Peter decided that traveling was very perilous indeed and wiggled frantically to escape from the little girl's soft finger. But it was no use, and next thing he found himself and some wet leaves firmly buttoned into the little girl's pocket.
"This is the end!" gasped Peter Spottle, and closed his eyes in resignation. Bump, bump, bump, he went bouncing along. He was roused by a familiar word, "I'm going right in the house and put him in with the goldfish!"
House! So he was really going to see a house after all!
More bouncing about and then again he was taken in the small fingers and popped into a glass pond. The water was warm, and after a few minutes, Peter revived and looked about him. To the goldfish who swam curiously around him he paid no attention. They had no legs, poor things, and were not worthy of attention. He jumped to the top of the stone castle and stared and stared. So this was a house! In his interest all the perils of his journey were forgotten.
He stared at the walls and the pictures and books and blinked solemnly at the people. Indeed, for several weeks he was so happy he almost forgot the pond.
But after a while he grew very homesick. After all, what was the use of seeing all these wonderful things if you could not tell it to some one?
He decided to talk to the strange giant creatures who sat in chairs around the table. He made his adventures into a song and croaked away at the top of his voice. Sometimes he sang all night.
"That frog's got to go!" The little girl's father looked crossly over his paper. "It stares me out of countenance and that noise it makes is horrible!" Sadly the little girl imparted the news to Billy, and next day Peter was again popped into the dark pocket. "I'm going to send him home in style!" chuckled Billy, and refused to tell his sister just what he meant. She soon learned, and so did Peter Spottle. The sudden change from the dark pocket to the light dazzled him, but when he came to he was floating swiftly down the brook n a neat little toy boat.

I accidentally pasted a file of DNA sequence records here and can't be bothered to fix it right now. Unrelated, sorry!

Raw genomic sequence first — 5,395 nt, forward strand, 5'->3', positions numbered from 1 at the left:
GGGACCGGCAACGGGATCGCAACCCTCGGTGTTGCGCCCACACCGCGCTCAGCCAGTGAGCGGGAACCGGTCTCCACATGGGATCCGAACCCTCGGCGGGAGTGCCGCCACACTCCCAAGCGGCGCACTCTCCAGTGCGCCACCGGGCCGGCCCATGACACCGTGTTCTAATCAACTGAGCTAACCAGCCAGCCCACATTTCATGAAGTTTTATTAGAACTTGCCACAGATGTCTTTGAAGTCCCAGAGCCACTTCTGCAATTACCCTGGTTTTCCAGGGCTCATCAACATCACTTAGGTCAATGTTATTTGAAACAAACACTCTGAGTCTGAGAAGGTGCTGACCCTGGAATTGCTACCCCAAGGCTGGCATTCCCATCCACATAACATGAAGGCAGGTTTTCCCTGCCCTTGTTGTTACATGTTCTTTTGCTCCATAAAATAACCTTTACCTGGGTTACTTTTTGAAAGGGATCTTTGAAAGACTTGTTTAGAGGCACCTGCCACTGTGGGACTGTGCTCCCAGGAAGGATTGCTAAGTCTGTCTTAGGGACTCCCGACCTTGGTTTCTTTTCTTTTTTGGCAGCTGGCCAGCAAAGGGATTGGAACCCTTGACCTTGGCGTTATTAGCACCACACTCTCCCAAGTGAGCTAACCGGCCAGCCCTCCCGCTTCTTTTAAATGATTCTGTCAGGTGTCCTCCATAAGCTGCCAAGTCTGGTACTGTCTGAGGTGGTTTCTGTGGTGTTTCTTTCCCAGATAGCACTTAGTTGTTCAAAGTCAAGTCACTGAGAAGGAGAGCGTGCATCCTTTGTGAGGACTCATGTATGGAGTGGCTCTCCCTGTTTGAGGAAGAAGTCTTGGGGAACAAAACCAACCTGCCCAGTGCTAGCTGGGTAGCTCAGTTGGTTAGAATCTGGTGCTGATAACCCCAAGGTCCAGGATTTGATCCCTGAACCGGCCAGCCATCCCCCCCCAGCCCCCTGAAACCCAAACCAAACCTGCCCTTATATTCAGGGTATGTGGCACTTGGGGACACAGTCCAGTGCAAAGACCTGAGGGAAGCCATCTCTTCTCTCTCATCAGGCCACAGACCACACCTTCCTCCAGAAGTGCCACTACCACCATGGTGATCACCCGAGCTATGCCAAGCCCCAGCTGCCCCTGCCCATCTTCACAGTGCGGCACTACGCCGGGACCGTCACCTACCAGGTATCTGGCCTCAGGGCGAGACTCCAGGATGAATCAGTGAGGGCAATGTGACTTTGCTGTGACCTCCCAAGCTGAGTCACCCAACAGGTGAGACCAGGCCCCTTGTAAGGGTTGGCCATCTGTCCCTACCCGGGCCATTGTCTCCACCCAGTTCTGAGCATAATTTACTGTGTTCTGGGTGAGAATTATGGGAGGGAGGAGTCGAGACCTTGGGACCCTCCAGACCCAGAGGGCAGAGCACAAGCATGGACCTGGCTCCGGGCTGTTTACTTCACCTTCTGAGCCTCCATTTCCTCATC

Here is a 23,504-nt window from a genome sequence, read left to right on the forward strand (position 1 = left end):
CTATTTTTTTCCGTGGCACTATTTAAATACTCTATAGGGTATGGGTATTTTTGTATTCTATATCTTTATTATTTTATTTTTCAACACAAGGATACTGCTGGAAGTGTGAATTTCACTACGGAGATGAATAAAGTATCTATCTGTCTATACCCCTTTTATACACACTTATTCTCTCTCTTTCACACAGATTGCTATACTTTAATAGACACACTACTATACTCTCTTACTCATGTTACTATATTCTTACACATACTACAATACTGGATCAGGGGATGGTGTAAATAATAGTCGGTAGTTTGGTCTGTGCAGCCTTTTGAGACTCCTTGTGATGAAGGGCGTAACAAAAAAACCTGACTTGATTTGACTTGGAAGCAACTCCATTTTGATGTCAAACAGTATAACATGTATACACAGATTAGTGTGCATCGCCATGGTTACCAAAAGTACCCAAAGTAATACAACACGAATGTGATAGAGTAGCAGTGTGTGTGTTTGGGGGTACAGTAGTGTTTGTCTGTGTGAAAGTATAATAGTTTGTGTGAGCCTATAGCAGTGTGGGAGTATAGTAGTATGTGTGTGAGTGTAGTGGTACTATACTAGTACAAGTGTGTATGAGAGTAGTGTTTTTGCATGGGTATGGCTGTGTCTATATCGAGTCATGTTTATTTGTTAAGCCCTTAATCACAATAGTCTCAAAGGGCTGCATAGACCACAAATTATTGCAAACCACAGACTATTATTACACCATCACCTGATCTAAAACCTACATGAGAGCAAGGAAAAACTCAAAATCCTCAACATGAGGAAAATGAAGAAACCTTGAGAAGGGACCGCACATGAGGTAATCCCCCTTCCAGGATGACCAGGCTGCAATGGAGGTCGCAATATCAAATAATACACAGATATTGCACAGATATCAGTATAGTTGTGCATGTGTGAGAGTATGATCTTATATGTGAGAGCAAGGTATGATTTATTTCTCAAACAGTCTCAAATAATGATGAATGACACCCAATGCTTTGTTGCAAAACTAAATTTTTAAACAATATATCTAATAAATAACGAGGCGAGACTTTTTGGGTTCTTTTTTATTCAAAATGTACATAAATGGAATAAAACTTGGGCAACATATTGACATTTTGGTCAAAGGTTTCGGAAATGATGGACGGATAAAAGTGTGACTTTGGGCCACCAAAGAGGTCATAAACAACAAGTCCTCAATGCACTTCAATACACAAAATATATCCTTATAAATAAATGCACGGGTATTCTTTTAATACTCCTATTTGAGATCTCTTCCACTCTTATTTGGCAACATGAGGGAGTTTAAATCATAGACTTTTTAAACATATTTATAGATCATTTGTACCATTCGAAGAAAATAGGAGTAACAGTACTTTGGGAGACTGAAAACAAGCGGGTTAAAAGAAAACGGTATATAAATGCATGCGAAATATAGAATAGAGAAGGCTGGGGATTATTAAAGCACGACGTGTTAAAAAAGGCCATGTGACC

The children waved good-by, and Peter was so proud he almost burst his jacket. But the wonderfulest part of the story is to come. That brook wound straight back to Peter's pond, and two days later the whole frog population was amazed to see him come sailing home. He became straightway the most famous frog in the community, and he never tired of telling his adventures. When he was introduced they always said, "Pray, meet Mr. Peter Spottle, the frog who has seen a house.!"
But, for all that, Peter never went traveling again.
THE FORGETFUL POET
By Ruth Plumly Thompson
Originally published in the Philadelphia Public Ledger, December 9, 1917
A Handful of Riddles
To what two trees and to what plant would you go for sewing materials?
What part of the telegraph system will give you the nationality of a man?
What bird is used in every construction operation?
Mr. G. Ography has sent us some remarkable sentences. He wonders what you will find in them. So do I.
Al jeeza at hens. That tune is nice. Dela wear your new jersey. Florence stop peeking.
Last week's answers were:
A public official is like a cow because he is bossy. Lid, feet, shoulder blade. An army is like a windmill because it is armed.
[Answers next time]
Copyright © 2005 Eric Shanower and David Maxine. All rights reserved.